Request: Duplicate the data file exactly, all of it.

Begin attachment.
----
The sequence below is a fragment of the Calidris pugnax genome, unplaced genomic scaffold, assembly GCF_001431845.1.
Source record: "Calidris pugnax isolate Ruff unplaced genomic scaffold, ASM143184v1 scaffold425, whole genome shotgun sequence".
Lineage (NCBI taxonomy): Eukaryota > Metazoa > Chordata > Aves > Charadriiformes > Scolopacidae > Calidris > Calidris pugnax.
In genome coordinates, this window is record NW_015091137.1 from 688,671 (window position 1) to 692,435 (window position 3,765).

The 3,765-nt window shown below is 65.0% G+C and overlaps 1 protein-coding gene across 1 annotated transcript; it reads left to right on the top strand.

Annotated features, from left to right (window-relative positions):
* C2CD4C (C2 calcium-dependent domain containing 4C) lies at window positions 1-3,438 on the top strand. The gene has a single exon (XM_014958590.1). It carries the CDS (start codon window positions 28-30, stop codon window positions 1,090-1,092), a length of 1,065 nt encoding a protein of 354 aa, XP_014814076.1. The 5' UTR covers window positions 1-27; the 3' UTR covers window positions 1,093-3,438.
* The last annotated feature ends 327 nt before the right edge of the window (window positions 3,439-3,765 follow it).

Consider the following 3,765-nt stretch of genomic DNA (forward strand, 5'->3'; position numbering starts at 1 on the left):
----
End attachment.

The sequence below is a fragment of the Calidris pugnax genome, unplaced genomic scaffold, assembly GCF_001431845.1.
Source record: "Calidris pugnax isolate Ruff unplaced genomic scaffold, ASM143184v1 scaffold425, whole genome shotgun sequence".
Lineage (NCBI taxonomy): Eukaryota > Metazoa > Chordata > Aves > Charadriiformes > Scolopacidae > Calidris > Calidris pugnax.
In genome coordinates, this window is record NW_015091137.1 from 688,671 (window position 1) to 692,435 (window position 3,765).

The 3,765-nt window shown below is 65.0% G+C and overlaps 1 protein-coding gene across 1 annotated transcript; it reads left to right on the top strand.

Annotated features, from left to right (window-relative positions):
* C2CD4C (C2 calcium-dependent domain containing 4C) lies at window positions 1-3,438 on the top strand. The gene has a single exon (XM_014958590.1). It carries the CDS (start codon window positions 28-30, stop codon window positions 1,090-1,092), a length of 1,065 nt encoding a protein of 354 aa, XP_014814076.1. The 5' UTR covers window positions 1-27; the 3' UTR covers window positions 1,093-3,438.
* The last annotated feature ends 327 nt before the right edge of the window (window positions 3,439-3,765 follow it).

Consider the following 3,765-nt stretch of genomic DNA (forward strand, 5'->3'; position numbering starts at 1 on the left):